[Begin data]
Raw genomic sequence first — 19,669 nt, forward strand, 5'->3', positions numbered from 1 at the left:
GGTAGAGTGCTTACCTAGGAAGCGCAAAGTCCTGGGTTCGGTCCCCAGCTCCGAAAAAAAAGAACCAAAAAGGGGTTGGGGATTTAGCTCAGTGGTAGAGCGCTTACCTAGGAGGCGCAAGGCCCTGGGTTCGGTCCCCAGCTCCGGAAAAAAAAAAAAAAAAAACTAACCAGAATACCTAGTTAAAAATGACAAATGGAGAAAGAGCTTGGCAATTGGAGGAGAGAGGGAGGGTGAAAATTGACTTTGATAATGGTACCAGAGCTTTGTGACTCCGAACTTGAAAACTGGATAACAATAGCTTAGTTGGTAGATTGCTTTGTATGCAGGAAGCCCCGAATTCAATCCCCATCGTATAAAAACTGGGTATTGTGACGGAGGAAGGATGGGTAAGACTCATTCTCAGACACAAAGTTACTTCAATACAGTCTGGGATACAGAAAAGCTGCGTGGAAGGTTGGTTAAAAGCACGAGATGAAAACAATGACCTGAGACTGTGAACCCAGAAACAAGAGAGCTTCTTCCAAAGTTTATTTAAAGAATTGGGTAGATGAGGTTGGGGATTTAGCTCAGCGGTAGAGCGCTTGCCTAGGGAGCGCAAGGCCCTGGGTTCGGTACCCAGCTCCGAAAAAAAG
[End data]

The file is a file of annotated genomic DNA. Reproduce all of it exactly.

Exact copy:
Raw genomic sequence first — 19,669 nt, forward strand, 5'->3', positions numbered from 1 at the left:
GGTAGAGTGCTTACCTAGGAAGCGCAAAGTCCTGGGTTCGGTCCCCAGCTCCGAAAAAAAAGAACCAAAAAGGGGTTGGGGATTTAGCTCAGTGGTAGAGCGCTTACCTAGGAGGCGCAAGGCCCTGGGTTCGGTCCCCAGCTCCGGAAAAAAAAAAAAAAAAAACTAACCAGAATACCTAGTTAAAAATGACAAATGGAGAAAGAGCTTGGCAATTGGAGGAGAGAGGGAGGGTGAAAATTGACTTTGATAATGGTACCAGAGCTTTGTGACTCCGAACTTGAAAACTGGATAACAATAGCTTAGTTGGTAGATTGCTTTGTATGCAGGAAGCCCCGAATTCAATCCCCATCGTATAAAAACTGGGTATTGTGACGGAGGAAGGATGGGTAAGACTCATTCTCAGACACAAAGTTACTTCAATACAGTCTGGGATACAGAAAAGCTGCGTGGAAGGTTGGTTAAAAGCACGAGATGAAAACAATGACCTGAGACTGTGAACCCAGAAACAAGAGAGCTTCTTCCAAAGTTTATTTAAAGAATTGGGTAGATGAGGTTGGGGATTTAGCTCAGCGGTAGAGCGCTTGCCTAGGGAGCGCAAGGCCCTGGGTTCGGTACCCAGCTCCGAAAAAAAG